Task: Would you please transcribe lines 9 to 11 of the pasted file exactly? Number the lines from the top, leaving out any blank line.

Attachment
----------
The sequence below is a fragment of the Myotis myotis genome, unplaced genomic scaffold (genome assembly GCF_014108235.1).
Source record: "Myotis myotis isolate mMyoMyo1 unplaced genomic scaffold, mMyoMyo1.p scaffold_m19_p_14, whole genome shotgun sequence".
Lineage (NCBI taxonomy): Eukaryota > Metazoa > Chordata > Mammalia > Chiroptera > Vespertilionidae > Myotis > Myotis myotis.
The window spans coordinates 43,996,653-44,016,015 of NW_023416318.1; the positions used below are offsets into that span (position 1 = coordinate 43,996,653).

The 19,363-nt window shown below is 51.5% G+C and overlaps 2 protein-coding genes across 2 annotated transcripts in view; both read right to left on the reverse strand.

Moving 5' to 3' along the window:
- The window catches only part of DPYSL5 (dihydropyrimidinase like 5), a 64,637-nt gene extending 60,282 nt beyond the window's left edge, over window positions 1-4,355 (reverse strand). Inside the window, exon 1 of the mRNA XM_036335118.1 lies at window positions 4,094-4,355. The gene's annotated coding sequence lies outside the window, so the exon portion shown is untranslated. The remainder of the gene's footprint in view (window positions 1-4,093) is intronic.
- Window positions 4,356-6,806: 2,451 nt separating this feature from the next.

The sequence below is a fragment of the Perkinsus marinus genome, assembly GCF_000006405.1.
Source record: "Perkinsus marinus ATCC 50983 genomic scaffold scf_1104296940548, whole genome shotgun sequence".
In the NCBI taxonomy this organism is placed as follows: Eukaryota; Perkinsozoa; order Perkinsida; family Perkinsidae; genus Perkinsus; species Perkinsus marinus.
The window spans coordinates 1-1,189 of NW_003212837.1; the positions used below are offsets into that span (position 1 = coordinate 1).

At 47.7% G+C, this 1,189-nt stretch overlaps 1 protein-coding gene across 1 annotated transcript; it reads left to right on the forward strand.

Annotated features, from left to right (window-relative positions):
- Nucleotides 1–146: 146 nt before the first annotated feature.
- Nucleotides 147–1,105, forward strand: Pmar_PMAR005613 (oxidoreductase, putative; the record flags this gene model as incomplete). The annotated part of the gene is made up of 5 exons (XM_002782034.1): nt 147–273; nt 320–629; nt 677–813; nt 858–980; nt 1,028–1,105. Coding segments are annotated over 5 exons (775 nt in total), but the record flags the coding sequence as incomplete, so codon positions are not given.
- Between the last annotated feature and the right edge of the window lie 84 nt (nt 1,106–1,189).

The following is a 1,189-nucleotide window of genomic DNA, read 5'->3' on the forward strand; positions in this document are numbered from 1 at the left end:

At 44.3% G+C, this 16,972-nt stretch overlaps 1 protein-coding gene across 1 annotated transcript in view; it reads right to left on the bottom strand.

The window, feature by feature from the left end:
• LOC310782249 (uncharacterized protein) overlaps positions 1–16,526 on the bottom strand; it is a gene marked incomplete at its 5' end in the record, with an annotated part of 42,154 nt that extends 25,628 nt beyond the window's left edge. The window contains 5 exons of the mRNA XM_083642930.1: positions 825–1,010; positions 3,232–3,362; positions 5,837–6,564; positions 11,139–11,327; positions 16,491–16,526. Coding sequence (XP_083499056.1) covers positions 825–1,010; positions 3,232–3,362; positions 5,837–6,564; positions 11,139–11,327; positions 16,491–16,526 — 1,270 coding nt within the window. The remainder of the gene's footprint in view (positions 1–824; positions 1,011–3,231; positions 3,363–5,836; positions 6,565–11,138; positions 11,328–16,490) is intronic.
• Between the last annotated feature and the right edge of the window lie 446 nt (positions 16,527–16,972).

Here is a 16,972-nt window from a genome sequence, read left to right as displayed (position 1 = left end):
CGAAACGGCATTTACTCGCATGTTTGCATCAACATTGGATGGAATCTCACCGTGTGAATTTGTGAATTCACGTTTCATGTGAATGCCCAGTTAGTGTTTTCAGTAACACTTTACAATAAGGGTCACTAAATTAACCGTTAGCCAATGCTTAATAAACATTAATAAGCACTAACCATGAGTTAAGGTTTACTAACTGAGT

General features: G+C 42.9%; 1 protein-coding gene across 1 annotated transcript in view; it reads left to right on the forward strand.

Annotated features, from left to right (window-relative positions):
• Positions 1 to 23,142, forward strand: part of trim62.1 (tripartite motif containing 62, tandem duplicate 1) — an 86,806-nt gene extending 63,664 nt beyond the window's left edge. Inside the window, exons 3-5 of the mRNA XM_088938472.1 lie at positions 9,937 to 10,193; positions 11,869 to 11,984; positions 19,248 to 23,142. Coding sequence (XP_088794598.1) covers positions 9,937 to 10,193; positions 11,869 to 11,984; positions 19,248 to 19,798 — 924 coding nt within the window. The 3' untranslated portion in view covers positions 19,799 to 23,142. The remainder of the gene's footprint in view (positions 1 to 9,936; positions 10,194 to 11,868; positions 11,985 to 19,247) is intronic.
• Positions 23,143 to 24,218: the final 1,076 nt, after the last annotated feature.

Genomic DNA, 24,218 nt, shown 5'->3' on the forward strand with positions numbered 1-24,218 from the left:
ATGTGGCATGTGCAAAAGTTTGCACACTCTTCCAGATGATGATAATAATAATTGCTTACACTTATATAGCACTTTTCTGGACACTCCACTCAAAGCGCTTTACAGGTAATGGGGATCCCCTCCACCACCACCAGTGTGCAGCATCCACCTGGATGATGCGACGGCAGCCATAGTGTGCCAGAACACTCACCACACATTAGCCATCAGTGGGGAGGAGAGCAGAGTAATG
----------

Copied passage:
The sequence below is a fragment of the Perkinsus marinus genome, assembly GCF_000006405.1.
Source record: "Perkinsus marinus ATCC 50983 genomic scaffold scf_1104296940548, whole genome shotgun sequence".
In the NCBI taxonomy this organism is placed as follows: Eukaryota; Perkinsozoa; order Perkinsida; family Perkinsidae; genus Perkinsus; species Perkinsus marinus.